At trackside, Christa Betzing, a 23-year-old student from the University of Texas at San Antonio, waited anxiously. She hoped the horse was OK. Her friends kept needling her, saying Miss Pretty Promises probably was going to die.
When told by a reporter that a vet likely was putting the horse down, she was shocked.
“They have to put them to sleep?” Betzing said. “You want to know how I feel about that? I feel absolutely horrible.”
Her friends Walter Moore and Mike Pierce took the news in stride. It’s an animal, they said, and people euthanize animals all the time.
But the three college students had a ringside seat to Miss Pretty Promises’ final moments, and even the guys admitted it was a bad way to go.
“I can’t get that image out of my head,” Betzing said. “It’s very sad,
seeing an animal in so much pain.”
Nearby, Bryan Hellyer, 38, and Christy Fischer, 31, suspected the horse behind the tarp wasn’t going to live. They fumed when a reporter confirmed their fears.
Hellyer accused racing officials of hiding the truth.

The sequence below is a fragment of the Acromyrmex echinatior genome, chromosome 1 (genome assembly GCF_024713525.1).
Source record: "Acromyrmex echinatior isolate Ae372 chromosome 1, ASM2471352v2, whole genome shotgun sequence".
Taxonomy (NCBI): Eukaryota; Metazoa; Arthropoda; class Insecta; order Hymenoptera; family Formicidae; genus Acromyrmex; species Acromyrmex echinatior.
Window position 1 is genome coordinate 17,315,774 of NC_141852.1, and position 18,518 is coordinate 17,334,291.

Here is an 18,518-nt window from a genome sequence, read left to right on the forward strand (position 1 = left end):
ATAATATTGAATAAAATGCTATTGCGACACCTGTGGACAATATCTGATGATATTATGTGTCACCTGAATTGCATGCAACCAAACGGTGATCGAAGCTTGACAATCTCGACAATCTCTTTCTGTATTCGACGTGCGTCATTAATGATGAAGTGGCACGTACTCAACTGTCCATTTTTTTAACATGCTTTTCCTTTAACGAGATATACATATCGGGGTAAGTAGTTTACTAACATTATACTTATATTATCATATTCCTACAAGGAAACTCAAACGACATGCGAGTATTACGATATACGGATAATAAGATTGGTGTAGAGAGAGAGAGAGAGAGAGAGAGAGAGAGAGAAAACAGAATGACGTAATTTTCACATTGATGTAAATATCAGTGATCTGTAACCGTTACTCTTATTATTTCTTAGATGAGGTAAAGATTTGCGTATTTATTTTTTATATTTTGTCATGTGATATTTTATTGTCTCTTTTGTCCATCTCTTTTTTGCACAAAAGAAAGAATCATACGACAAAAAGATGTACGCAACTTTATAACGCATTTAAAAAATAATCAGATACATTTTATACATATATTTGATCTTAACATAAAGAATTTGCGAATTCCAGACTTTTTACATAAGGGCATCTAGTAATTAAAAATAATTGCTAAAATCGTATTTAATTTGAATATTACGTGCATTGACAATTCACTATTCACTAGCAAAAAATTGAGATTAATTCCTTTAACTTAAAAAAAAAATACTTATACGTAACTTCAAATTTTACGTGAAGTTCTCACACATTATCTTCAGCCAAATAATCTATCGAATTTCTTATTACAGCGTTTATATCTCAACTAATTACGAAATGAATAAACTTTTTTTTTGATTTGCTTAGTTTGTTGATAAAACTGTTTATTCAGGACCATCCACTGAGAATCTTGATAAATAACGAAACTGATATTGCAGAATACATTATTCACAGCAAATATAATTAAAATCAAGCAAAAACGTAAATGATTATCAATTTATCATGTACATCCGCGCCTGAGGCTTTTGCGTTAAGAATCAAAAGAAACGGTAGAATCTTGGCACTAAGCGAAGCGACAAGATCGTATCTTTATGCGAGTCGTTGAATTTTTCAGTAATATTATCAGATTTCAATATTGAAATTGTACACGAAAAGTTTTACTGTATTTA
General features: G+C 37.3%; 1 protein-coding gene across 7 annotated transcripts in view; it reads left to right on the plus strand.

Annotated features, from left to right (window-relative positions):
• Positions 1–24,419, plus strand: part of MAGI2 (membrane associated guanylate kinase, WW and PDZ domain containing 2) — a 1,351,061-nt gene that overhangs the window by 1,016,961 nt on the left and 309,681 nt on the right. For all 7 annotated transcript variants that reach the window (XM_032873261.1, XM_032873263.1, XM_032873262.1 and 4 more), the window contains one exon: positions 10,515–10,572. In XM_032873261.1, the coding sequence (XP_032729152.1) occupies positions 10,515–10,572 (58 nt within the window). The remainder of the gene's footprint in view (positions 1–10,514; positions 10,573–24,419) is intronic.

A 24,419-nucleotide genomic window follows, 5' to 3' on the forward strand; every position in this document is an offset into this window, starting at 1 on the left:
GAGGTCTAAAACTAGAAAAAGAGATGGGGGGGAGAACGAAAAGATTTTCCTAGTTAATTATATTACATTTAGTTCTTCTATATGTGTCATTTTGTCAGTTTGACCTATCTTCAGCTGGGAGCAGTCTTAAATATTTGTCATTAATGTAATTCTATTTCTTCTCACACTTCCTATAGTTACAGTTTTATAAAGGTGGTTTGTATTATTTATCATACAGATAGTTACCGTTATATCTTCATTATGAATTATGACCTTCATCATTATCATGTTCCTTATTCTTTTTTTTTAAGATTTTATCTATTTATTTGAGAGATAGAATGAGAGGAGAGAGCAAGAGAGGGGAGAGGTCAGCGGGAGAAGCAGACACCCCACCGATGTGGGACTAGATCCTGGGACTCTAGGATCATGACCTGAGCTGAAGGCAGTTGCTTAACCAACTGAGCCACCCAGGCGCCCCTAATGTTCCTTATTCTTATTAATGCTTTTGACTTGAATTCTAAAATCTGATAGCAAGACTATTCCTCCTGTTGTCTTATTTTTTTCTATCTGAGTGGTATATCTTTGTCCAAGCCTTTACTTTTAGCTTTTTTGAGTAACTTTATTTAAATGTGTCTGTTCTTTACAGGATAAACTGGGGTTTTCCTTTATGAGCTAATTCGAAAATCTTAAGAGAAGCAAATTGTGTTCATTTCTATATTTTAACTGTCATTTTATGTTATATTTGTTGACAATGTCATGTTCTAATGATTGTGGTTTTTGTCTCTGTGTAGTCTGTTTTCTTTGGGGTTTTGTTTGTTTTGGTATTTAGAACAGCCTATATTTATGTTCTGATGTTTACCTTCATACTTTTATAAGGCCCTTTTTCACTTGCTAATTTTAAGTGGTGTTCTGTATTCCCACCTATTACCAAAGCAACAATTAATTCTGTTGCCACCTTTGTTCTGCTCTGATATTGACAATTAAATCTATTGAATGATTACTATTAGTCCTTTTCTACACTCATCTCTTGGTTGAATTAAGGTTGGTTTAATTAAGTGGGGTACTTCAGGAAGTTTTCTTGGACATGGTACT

“People don’t understand what’s going on here,” Hellyer said. “It’s a lot of fun to watch the horses run. But when they run and that happens, no one knows. They don’t want us to know.”
As the euthanized horse was carted away in a covered trailer, many in the crowd applauded and cheered. Children went back to playing games.
Marsh walked away subdued.
He and Frakes had signed off on Miss Pretty Promises hours earlier, Marsh recalled. The horse looked fine.
Then came the accident, and death at the end of a needle. Marsh said he’d never get used to it, even after 10 years as a racing commission vet.
The old horse doctor trudged toward the paddock. It was time to check a group of horses for the next race.
jtedesco @ express-news.net